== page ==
11:06 AM
America/Chicago Offers Tips on Giving Kids the “Money Talk”

Put Kids on the Path to Responsible Money Management with Proper Parental Guidance

TORONTO, May 28, 2009 At the age of seven, children typically start receiving an allowance, according to a survey by Environics Research for CIBC, but a Rand Youth Poll finds only 35 percent of parents talk to their children about money management. With the economy taking its toll on the nation’s pocketbooks, now is the time to help set today’s youth on the path to responsible financial management.

One in four Canadians owes at least $5,000 in credit card debt, according to a recent survey commissioned by In order to avoid raising another generation of over-spenders, experts at recommend that parents start discussing money management and financial basics with their children at an early age. Parents can start small, teaching their children about saving and spending, and as they grow older, provide guidance on more complicated topics like how to manage credit and debt. 

”Managing money is an important life skill that can set young Canadians on the right path,” said Tom Reid, director of consumer solutions for “By helping children understand financial basics and money management early on, parents can empower them to make more informed financial decisions down the road, especially when it comes time to apply for student loans, build budgets and spend money wisely.” 

To help parents best educate their kids about managing money, is helping them tackle this tough subject by providing the following tips: 

  • Start SmallYoung children can learn through interactive activities with parents. Use daily errand activities like going to the grocery store or bank to teach children impromptu lessons about budgeting and money.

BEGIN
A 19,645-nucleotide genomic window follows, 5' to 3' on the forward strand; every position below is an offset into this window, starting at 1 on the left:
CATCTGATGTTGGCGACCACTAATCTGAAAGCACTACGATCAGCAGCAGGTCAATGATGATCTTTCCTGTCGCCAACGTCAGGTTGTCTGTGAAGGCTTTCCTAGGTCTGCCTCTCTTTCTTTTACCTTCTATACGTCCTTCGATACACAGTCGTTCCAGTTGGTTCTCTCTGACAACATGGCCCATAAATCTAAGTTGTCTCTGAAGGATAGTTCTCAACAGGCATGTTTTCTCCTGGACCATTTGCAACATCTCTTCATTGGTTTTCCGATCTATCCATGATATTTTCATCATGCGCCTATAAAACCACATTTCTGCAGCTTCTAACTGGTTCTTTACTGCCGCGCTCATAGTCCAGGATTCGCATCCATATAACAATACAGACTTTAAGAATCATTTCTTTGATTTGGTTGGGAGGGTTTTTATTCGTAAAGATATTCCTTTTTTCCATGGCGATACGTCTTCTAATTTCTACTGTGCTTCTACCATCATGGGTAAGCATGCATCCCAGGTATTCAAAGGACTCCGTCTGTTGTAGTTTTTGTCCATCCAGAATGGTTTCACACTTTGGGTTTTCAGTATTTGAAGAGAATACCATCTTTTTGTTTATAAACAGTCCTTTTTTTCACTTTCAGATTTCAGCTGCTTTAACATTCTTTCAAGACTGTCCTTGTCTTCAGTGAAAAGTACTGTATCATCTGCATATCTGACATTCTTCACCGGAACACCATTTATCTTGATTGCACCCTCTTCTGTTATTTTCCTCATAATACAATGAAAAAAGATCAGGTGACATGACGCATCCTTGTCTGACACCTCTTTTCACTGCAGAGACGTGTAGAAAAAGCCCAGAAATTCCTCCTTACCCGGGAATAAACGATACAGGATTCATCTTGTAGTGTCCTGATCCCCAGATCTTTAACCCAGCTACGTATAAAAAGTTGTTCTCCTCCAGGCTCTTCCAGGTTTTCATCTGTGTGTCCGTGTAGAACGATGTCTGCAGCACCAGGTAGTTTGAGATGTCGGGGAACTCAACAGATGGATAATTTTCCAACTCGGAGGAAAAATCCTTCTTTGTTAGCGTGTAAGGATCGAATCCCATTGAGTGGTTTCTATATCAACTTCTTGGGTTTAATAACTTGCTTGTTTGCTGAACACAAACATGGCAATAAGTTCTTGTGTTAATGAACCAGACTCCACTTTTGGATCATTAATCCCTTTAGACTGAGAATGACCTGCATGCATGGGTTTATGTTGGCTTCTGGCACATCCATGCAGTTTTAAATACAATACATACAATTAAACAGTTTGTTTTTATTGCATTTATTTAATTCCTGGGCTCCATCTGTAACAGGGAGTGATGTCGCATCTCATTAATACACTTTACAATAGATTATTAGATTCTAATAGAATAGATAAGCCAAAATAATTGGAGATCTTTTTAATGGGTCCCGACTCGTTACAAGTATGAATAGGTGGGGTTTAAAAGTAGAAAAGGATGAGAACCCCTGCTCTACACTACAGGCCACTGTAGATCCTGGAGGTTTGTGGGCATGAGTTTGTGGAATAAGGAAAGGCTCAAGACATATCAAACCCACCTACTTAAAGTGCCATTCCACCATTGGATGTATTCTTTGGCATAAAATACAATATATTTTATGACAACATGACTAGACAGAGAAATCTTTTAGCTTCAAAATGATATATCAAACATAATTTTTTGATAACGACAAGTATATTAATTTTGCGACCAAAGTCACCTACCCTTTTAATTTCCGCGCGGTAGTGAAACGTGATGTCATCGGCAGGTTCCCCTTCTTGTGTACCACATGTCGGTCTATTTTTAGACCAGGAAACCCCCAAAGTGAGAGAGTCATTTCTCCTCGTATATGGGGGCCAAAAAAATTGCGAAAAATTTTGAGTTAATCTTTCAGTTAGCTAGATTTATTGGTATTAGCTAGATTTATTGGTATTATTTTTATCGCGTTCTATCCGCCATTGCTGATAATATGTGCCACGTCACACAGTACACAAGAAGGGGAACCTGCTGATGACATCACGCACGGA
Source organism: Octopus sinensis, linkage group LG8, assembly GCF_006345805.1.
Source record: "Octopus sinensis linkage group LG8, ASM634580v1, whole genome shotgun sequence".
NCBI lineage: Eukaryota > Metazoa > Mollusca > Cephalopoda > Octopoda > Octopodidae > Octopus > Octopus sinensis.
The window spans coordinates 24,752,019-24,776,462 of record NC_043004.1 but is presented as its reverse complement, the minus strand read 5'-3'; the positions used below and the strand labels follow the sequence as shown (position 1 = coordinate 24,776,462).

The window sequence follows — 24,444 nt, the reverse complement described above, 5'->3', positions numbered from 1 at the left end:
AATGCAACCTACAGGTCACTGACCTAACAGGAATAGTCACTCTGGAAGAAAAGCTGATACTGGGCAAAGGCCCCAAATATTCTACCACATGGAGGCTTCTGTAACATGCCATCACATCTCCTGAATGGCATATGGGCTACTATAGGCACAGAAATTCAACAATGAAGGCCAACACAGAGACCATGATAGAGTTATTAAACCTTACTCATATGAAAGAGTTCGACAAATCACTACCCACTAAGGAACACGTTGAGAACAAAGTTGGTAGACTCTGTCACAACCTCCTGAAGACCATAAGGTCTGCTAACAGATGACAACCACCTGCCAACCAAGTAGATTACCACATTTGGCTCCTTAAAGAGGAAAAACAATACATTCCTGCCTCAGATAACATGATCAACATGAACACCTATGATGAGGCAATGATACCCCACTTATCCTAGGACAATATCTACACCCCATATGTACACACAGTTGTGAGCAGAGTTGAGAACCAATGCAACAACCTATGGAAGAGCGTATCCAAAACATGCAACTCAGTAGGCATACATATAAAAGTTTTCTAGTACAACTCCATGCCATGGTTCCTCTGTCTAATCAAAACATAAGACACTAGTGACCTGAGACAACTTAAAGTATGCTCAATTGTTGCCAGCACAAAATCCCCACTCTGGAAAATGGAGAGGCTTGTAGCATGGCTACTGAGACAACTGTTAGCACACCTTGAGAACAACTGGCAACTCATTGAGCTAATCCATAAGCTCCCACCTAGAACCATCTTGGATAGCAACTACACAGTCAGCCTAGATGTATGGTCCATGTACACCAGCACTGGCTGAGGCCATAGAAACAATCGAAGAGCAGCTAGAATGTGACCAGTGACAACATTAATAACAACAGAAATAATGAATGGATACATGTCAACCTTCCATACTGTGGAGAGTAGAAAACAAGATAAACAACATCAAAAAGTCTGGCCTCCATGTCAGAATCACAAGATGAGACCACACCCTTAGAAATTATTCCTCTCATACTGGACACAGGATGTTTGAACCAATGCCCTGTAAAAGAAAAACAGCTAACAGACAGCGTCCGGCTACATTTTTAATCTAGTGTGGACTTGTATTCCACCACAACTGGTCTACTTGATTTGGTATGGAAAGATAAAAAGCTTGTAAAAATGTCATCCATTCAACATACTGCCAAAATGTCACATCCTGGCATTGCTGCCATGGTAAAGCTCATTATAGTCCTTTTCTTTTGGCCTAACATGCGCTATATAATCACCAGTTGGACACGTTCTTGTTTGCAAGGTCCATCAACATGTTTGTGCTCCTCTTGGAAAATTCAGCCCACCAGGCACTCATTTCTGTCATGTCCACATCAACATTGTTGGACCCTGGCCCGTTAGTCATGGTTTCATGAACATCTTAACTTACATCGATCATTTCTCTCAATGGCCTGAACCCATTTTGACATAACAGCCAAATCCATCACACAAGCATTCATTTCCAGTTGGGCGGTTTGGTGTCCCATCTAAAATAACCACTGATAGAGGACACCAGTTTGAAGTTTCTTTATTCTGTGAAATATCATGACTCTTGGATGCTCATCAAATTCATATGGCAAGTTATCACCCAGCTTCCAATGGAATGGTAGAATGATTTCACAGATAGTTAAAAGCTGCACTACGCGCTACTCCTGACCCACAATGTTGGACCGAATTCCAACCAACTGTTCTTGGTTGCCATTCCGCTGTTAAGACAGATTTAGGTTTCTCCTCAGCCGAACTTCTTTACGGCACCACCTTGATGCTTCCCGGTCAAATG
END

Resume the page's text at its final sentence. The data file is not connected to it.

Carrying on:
• Weekly Allowances Encourage children to save a portion of their allowance each week by calculating how much they could save in a month or a year. Opening a savings account for older children can educate them about making deposits and withdrawals, along with the benefits of saving money as they watch their bank account grow.

  • Wants vs. NeedsEncouraging kids to earn and save for something they really want is a smart way to teach healthy spending habits and delayed gratification. Help your child keep track of their savings with a chart or offer them some incentives – for example, for every $20 they save, you could add $2 more.

  • Teaching TeensSet guidelines for their use of a prepaid credit card or a parent’s card and explain how credit works. Sit down with your teen each month and go over the credit card bill and receipts to show them how fast their charges can add up.

  • College Days Teach your kids about responsible credit card use, the dangers of debt and the importance of paying bills on time before they go to college. Encourage them to order their credit reports, as many don't realize the impact of their spending and payment habits until they see the effect on their credit score firsthand. 

For more information about credit management, please visit


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